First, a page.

In our work, we proposed a method of enzyme adsorption on zeolite monolayers for the creation of potentiometric biosensor. We have chosen the urease since it is one of the most studied and stable enzymes in biosensorics. In addition, the results obtained on urea biosensors can be applied to any other enzyme systems.
The materials used in this study were as follows: urease activity 66 U/mg, urea, glutaraldehyde (GA), glycerol and bovine serum albumin (BSA) (fraction V) from ‘Sigma-Aldrich Chemie’ (Munich, Germany). Silicalite, zeolite L, nano zeolite beta and calcine nano zeolite beta were synthesized in the Middle East Technical University (Ankara, Turkey). KH2P04, NaOH and other substances used in the work were of domestic production and of chemical purity.
Design of potentiometric transducer and measuring device
Device for measurements
Immobilization of biological elements in glutaraldehyde vapour
To prepare the enzyme membrane, 5% urease solution was mixed with 5% BSA solution in 20 mM phosphate buffer (pH 7.4), which contained 10% glycerol (to stabilize the enzyme during immobilization and prevent early drying of the solution deposited on the transducer surface). To obtain the reference membrane, 10% BSA solution was prepared in 20 mM phosphate buffer containing 10% glycerol. A drop of the enzyme-BSA mixture was deposited on one fragment of the transducer-sensitive surface (selective membrane) and the BSA solution without enzyme on another (reference membrane). For membrane polymerization, the transducers were placed in atmosphere of saturated GA vapour for 20 to 25 min. The latter reacts with the available amino groups of proteins, contributing to the formation of cross links of Schiff base type (−N = CH−) in the membrane.
After immobilization, the transducers were dried in air and washed from GA excess in buffer solution for 10 to 15 min. Before measurements, the sensors with deposited biomaterial were kept for some minutes in the working buffer until a stable signal baseline is obtained.
Procedure of zeolite synthesis
To synthesize the silicalite solution, we used 1TPAOH:4TEOS:350 × H2O. When hydrolysing tetraethoxysilane (TEOS) with tetrapropylammonium hydroxide (TPA-OH), we obtained a homogeneous solution by constant stirring for 6 h at room temperature. The crystallization took place at 125°C during 1 day. The material, which did not react, was removed from the solution by centrifugation. The size of silicalite particles was approximately 400 nm.
Nano beta zeolite
The molar composition of the nano beta zeolite is 0.25 Al2O3:25 SiO2:490 H2O:9 TEAOH. Silica source was TEOS (98%, Aldrich). Aluminium isopropoxide (98%, Aldrich), tetraethylammonium hydroxide (TEAOH) (20 wt.% in water, Aldrich) and double-distilled water were used as the other reactants. Ageing was continued under static conditions for 4 h with clear solution. The crystallization was completed within 17 days under static conditions at 100°C in Teflon-lined autoclaves. The product was purified by centrifugation . Approximately, the particle size of nano beta zeolite is 60 nm.
The molar composition of the nano zeolite L is 0.08Al2O3:1SiO2:0.5K2O:10H2O. Aluminium powder is dissolved in KOH solution. Colloidal silica (Ludox HS-40, Dupont, Wilmington, DE, USA) was then added under vigorous stirring, and the gel was stirred at room temperature for 5 min. The crystallization continued for 6 days in Teflon-lined autoclaves under static conditions at 170°C. Approximately, the particle size of nano zeolite L is 60 nm.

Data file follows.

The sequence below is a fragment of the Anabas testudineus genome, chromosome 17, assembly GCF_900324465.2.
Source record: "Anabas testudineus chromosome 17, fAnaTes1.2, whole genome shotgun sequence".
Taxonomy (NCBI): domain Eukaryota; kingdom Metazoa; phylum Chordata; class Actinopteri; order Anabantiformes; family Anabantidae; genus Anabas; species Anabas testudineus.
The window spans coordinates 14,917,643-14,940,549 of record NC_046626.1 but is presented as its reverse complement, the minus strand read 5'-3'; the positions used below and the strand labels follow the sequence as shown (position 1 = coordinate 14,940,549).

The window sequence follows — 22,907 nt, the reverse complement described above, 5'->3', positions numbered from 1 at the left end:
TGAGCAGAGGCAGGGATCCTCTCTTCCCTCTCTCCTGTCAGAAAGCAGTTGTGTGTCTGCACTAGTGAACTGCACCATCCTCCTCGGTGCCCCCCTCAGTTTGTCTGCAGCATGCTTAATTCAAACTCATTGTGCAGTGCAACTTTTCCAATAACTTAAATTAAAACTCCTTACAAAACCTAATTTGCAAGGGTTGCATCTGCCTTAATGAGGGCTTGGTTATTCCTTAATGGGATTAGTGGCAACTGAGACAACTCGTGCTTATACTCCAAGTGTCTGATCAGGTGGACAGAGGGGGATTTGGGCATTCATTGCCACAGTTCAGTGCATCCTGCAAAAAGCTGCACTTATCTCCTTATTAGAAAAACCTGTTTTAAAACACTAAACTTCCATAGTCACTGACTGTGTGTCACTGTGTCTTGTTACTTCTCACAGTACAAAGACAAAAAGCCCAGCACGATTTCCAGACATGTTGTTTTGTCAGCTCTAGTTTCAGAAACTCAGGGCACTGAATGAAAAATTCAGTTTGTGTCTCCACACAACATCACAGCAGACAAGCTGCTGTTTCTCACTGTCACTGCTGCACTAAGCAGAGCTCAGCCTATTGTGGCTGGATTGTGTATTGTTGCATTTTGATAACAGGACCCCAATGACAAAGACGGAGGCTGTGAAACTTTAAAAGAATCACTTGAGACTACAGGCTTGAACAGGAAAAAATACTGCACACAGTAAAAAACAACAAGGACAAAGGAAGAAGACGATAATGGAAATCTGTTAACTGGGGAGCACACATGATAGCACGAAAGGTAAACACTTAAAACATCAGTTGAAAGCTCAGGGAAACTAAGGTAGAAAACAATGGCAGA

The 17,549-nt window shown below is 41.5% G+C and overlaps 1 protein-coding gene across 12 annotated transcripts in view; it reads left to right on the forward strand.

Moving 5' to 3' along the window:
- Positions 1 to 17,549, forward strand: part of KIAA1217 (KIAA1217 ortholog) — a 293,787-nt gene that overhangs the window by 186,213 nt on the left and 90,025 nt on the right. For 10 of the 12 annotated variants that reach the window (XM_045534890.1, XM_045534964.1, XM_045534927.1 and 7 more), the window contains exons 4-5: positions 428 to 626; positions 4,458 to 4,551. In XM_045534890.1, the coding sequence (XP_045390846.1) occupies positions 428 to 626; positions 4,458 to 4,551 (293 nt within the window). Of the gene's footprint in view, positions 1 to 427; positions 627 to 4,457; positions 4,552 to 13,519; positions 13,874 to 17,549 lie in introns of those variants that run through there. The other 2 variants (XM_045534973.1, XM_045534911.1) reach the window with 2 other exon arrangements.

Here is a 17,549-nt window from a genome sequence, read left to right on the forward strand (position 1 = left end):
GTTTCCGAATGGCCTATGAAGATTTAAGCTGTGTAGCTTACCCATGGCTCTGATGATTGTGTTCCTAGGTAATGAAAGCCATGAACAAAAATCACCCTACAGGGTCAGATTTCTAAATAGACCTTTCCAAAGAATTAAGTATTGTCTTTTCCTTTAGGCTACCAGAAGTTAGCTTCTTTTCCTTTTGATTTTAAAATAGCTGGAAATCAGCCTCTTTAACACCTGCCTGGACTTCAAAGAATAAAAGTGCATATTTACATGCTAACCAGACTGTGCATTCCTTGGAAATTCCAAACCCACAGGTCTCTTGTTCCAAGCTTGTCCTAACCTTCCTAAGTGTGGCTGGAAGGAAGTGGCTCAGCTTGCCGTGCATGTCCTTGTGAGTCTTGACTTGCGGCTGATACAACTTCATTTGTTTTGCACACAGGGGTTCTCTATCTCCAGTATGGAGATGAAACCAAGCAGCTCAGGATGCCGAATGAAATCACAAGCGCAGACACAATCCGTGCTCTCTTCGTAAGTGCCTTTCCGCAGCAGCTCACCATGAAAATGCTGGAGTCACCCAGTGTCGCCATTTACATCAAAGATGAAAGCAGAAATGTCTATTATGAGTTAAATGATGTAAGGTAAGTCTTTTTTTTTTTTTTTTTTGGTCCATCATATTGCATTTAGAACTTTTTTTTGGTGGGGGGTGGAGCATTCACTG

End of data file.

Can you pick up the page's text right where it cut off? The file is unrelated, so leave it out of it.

Modification procedure for zeolite monolayers
Firstly, we tried to attach the zeolite on the electrodes surface but failed in our attempts. Then, we used a layer of poly(ethyleneimine) (PEI) between zeolite and electrode surface. In this case, zeolite attachment was attained but there was a homogeneity problem. To solve it, we used mucasol (1/6 v/v) in distilled water, which gave good results due to changing surface hydrophility.
The electrode surfaces were dip-coated with mucasol for 15 min, rinsed with copious amount of distilled water and dried under air. For the formation of homogeneous layers of PEI, both dip coating and spin coating techniques had been tried. Since spin coating gave more homogeneous layers, it was continued to be used. The effect of PEI solvent type (hot water and ethanol), PEI concentration (0.5%, 1%, 3%), spin coating time (3,000 rpm 15 s, 7 s) and calcination temperature (100°C, 90°C, 50°C) were investigated. The obtained monolayers were checked by microscope. The suitable conditions for zeolite monolayer production were chosen as follows: spin coating with 0.5% PEI in ethanol at 3,000 rpm during 15 s and calcination at temperature 90°C for 30 min.
The synthesized zeolites were directly attached to the obtained electrode surfaces simply by rubbing zeolites with a finger, a technique called direct attachment. These electrodes were used in further studies.
Enzyme immobilization on the surface of zeolite monolayers
To produce the enzyme membrane, 5% urease solution in 20 mM phosphate buffer (pH 7.4) was prepared. To obtain the reference membrane, 5% BSA solution in 20 mM phosphate buffer was prepared. A drop of enzyme solution was deposited on one section of the transducer-sensitive surface, covered with zeolite, on another - BSA solution without enzyme (reference membrane).